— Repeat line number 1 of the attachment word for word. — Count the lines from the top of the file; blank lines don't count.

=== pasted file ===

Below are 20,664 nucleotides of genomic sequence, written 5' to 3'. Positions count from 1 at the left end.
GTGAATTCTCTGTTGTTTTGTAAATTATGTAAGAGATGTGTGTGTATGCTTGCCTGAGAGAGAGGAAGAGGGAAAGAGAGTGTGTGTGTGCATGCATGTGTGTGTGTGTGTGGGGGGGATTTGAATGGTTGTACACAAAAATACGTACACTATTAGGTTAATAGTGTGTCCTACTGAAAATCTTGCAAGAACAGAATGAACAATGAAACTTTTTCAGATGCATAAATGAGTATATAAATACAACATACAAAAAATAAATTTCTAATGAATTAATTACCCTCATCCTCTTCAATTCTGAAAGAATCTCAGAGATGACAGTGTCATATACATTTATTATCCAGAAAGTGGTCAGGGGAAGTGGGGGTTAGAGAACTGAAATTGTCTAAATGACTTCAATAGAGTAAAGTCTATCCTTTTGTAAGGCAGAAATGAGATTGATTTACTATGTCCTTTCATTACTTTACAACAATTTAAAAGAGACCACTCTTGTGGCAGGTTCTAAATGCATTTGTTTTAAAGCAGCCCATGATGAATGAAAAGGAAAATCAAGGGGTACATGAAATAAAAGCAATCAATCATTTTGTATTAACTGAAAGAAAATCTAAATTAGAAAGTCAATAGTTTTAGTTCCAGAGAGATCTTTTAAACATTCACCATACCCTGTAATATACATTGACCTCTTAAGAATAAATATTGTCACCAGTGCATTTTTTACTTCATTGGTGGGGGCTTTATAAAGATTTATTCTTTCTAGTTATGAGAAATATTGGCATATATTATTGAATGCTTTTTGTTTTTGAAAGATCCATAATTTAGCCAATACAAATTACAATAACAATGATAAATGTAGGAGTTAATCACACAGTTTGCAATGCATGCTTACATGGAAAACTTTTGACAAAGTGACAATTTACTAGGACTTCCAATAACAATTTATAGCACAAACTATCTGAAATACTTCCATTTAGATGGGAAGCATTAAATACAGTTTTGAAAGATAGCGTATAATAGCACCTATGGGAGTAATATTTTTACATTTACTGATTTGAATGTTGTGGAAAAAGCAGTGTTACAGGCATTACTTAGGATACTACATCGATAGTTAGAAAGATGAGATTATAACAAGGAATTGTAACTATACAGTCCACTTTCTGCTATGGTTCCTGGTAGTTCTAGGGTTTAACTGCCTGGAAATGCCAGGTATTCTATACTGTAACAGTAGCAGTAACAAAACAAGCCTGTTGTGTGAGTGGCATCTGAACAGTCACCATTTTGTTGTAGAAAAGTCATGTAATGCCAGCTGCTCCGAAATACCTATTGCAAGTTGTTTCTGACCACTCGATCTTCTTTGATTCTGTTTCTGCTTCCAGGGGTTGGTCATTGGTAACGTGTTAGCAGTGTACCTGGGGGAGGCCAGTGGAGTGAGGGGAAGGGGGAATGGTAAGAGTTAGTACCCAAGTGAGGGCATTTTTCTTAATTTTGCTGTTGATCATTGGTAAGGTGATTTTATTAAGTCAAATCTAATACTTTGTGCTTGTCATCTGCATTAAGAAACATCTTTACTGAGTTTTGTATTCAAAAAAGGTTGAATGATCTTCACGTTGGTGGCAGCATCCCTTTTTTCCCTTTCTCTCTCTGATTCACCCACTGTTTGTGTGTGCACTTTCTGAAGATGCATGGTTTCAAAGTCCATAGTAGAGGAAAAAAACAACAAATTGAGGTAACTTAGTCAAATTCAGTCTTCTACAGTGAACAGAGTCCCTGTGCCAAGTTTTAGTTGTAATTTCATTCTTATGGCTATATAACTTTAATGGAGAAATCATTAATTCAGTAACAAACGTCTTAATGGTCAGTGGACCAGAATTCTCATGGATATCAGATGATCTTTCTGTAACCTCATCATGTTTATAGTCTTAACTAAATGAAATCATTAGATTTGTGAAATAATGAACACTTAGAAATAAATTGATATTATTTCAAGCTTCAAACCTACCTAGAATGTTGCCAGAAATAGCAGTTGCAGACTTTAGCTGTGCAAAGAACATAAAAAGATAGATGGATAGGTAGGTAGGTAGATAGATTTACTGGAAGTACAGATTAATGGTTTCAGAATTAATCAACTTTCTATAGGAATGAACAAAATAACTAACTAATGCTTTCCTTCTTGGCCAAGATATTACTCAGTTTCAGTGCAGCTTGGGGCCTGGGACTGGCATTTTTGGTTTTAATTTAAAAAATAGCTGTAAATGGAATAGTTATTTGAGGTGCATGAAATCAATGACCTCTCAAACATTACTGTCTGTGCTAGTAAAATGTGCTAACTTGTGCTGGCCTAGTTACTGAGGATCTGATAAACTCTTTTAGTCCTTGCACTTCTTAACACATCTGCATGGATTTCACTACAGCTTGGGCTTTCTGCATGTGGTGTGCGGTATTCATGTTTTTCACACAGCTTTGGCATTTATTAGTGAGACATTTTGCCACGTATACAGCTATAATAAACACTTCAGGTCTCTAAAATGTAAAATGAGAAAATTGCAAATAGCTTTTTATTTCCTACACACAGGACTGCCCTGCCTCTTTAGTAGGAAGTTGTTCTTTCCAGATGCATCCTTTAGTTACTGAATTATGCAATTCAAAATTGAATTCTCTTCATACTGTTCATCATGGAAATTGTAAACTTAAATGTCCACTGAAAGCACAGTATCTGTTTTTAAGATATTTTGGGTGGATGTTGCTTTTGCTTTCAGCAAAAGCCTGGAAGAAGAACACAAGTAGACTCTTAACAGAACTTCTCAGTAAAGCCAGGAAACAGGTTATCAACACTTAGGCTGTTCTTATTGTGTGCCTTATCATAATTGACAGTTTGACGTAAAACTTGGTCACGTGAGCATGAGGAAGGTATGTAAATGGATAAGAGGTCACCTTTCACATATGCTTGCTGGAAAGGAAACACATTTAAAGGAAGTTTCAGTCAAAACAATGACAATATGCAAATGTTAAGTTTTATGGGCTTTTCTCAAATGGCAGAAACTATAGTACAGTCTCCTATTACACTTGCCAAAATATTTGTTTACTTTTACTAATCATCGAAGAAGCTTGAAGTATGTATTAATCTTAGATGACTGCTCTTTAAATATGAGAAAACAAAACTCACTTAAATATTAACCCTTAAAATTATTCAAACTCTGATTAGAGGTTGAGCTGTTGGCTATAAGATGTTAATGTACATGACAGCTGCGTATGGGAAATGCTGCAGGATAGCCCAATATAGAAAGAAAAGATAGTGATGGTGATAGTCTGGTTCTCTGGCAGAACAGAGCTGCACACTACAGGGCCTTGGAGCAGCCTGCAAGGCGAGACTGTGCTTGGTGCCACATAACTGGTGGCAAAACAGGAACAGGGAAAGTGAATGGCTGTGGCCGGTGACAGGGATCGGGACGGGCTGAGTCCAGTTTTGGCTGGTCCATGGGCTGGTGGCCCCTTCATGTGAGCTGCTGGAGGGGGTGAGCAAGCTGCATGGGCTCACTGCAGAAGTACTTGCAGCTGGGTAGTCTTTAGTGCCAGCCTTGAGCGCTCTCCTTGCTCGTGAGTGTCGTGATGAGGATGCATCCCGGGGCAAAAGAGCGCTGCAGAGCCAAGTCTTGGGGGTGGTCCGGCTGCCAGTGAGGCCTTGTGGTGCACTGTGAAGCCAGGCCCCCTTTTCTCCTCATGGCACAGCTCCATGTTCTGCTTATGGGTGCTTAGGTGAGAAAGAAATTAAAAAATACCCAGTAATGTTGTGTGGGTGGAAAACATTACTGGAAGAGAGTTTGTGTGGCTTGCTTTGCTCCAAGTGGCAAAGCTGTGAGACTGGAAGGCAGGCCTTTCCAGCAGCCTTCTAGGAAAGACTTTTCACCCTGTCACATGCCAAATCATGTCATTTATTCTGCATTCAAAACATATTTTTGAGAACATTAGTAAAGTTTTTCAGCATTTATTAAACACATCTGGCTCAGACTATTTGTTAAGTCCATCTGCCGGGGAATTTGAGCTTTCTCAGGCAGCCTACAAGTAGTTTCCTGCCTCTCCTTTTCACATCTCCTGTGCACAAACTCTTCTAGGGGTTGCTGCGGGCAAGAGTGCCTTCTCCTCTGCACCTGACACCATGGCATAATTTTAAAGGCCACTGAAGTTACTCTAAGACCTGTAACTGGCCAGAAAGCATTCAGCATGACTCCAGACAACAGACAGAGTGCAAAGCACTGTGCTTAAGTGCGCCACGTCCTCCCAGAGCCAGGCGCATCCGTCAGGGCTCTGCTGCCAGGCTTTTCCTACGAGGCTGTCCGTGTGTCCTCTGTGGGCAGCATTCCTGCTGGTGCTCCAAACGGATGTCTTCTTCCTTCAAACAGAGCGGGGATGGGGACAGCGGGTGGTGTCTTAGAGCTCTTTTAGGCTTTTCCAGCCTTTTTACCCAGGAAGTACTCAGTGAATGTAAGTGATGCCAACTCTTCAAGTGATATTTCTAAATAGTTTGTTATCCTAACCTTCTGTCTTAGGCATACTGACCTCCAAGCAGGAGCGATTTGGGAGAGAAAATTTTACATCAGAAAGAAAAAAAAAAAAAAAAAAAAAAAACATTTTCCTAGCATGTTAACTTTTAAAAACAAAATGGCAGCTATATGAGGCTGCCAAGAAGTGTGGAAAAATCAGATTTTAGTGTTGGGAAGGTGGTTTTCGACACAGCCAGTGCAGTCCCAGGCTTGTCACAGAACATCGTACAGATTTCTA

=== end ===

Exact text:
Below are 20,664 nucleotides of genomic sequence, written 5' to 3'. Positions count from 1 at the left end.